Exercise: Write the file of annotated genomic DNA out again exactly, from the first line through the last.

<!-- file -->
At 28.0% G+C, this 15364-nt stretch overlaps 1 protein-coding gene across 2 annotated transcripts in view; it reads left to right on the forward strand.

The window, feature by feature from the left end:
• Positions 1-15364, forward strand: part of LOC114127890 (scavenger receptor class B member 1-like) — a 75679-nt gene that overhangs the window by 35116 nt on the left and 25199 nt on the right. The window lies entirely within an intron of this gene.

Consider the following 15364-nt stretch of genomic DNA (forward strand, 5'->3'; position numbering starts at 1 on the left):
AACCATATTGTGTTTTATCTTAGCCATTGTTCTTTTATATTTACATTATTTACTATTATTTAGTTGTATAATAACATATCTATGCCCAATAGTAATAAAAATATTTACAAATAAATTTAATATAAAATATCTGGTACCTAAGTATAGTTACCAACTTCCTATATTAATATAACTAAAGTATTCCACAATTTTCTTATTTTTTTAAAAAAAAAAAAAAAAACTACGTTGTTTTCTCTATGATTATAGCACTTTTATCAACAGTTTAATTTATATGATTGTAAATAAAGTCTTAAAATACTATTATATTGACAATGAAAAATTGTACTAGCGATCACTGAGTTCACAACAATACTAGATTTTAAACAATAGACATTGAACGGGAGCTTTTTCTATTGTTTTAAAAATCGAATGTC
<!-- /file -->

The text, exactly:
At 28.0% G+C, this 15364-nt stretch overlaps 1 protein-coding gene across 2 annotated transcripts in view; it reads left to right on the forward strand.

The window, feature by feature from the left end:
• Positions 1-15364, forward strand: part of LOC114127890 (scavenger receptor class B member 1-like) — a 75679-nt gene that overhangs the window by 35116 nt on the left and 25199 nt on the right. The window lies entirely within an intron of this gene.

Consider the following 15364-nt stretch of genomic DNA (forward strand, 5'->3'; position numbering starts at 1 on the left):
AACCATATTGTGTTTTATCTTAGCCATTGTTCTTTTATATTTACATTATTTACTATTATTTAGTTGTATAATAACATATCTATGCCCAATAGTAATAAAAATATTTACAAATAAATTTAATATAAAATATCTGGTACCTAAGTATAGTTACCAACTTCCTATATTAATATAACTAAAGTATTCCACAATTTTCTTATTTTTTTAAAAAAAAAAAAAAAAACTACGTTGTTTTCTCTATGATTATAGCACTTTTATCAACAGTTTAATTTATATGATTGTAAATAAAGTCTTAAAATACTATTATATTGACAATGAAAAATTGTACTAGCGATCACTGAGTTCACAACAATACTAGATTTTAAACAATAGACATTGAACGGGAGCTTTTTCTATTGTTTTAAAAATCGAATGTC